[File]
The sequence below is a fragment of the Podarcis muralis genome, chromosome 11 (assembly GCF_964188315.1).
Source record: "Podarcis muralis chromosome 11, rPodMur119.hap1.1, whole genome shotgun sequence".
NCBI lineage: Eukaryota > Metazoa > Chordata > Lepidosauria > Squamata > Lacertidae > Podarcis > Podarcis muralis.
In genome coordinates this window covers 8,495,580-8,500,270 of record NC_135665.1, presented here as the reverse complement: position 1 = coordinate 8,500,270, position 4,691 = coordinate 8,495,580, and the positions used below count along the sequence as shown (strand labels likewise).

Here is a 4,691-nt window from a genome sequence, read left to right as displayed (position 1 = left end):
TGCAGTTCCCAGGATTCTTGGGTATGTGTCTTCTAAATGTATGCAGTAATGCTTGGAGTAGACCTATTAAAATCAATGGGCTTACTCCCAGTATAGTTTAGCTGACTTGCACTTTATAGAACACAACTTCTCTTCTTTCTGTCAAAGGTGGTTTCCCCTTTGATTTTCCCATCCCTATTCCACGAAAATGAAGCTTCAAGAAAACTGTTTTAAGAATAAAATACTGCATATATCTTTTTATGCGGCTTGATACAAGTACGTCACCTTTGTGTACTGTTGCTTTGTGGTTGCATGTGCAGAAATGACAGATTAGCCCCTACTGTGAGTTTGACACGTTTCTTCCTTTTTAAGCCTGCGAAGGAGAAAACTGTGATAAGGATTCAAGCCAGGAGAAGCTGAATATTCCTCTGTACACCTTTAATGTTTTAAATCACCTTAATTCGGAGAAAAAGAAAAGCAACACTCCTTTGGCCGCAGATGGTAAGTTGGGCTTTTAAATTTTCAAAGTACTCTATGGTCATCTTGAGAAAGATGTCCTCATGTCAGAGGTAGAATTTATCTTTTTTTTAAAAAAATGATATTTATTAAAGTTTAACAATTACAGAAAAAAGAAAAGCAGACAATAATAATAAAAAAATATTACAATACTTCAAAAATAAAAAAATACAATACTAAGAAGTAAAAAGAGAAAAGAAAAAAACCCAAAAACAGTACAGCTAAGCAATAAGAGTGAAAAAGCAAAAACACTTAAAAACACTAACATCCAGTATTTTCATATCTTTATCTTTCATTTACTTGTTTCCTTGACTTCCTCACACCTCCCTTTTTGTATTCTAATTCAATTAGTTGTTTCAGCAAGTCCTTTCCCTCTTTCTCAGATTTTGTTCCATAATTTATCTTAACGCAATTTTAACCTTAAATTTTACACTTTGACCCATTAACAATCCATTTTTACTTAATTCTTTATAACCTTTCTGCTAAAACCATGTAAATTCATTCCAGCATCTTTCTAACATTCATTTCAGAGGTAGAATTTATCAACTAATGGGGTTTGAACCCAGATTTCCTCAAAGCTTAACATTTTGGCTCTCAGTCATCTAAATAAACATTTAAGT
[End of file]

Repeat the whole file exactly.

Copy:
The sequence below is a fragment of the Podarcis muralis genome, chromosome 11 (assembly GCF_964188315.1).
Source record: "Podarcis muralis chromosome 11, rPodMur119.hap1.1, whole genome shotgun sequence".
NCBI lineage: Eukaryota > Metazoa > Chordata > Lepidosauria > Squamata > Lacertidae > Podarcis > Podarcis muralis.
In genome coordinates this window covers 8,495,580-8,500,270 of record NC_135665.1, presented here as the reverse complement: position 1 = coordinate 8,500,270, position 4,691 = coordinate 8,495,580, and the positions used below count along the sequence as shown (strand labels likewise).

Here is a 4,691-nt window from a genome sequence, read left to right as displayed (position 1 = left end):
TGCAGTTCCCAGGATTCTTGGGTATGTGTCTTCTAAATGTATGCAGTAATGCTTGGAGTAGACCTATTAAAATCAATGGGCTTACTCCCAGTATAGTTTAGCTGACTTGCACTTTATAGAACACAACTTCTCTTCTTTCTGTCAAAGGTGGTTTCCCCTTTGATTTTCCCATCCCTATTCCACGAAAATGAAGCTTCAAGAAAACTGTTTTAAGAATAAAATACTGCATATATCTTTTTATGCGGCTTGATACAAGTACGTCACCTTTGTGTACTGTTGCTTTGTGGTTGCATGTGCAGAAATGACAGATTAGCCCCTACTGTGAGTTTGACACGTTTCTTCCTTTTTAAGCCTGCGAAGGAGAAAACTGTGATAAGGATTCAAGCCAGGAGAAGCTGAATATTCCTCTGTACACCTTTAATGTTTTAAATCACCTTAATTCGGAGAAAAAGAAAAGCAACACTCCTTTGGCCGCAGATGGTAAGTTGGGCTTTTAAATTTTCAAAGTACTCTATGGTCATCTTGAGAAAGATGTCCTCATGTCAGAGGTAGAATTTATCTTTTTTTTAAAAAAATGATATTTATTAAAGTTTAACAATTACAGAAAAAAGAAAAGCAGACAATAATAATAAAAAAATATTACAATACTTCAAAAATAAAAAAATACAATACTAAGAAGTAAAAAGAGAAAAGAAAAAAACCCAAAAACAGTACAGCTAAGCAATAAGAGTGAAAAAGCAAAAACACTTAAAAACACTAACATCCAGTATTTTCATATCTTTATCTTTCATTTACTTGTTTCCTTGACTTCCTCACACCTCCCTTTTTGTATTCTAATTCAATTAGTTGTTTCAGCAAGTCCTTTCCCTCTTTCTCAGATTTTGTTCCATAATTTATCTTAACGCAATTTTAACCTTAAATTTTACACTTTGACCCATTAACAATCCATTTTTACTTAATTCTTTATAACCTTTCTGCTAAAACCATGTAAATTCATTCCAGCATCTTTCTAACATTCATTTCAGAGGTAGAATTTATCAACTAATGGGGTTTGAACCCAGATTTCCTCAAAGCTTAACATTTTGGCTCTCAGTCATCTAAATAAACATTTAAGT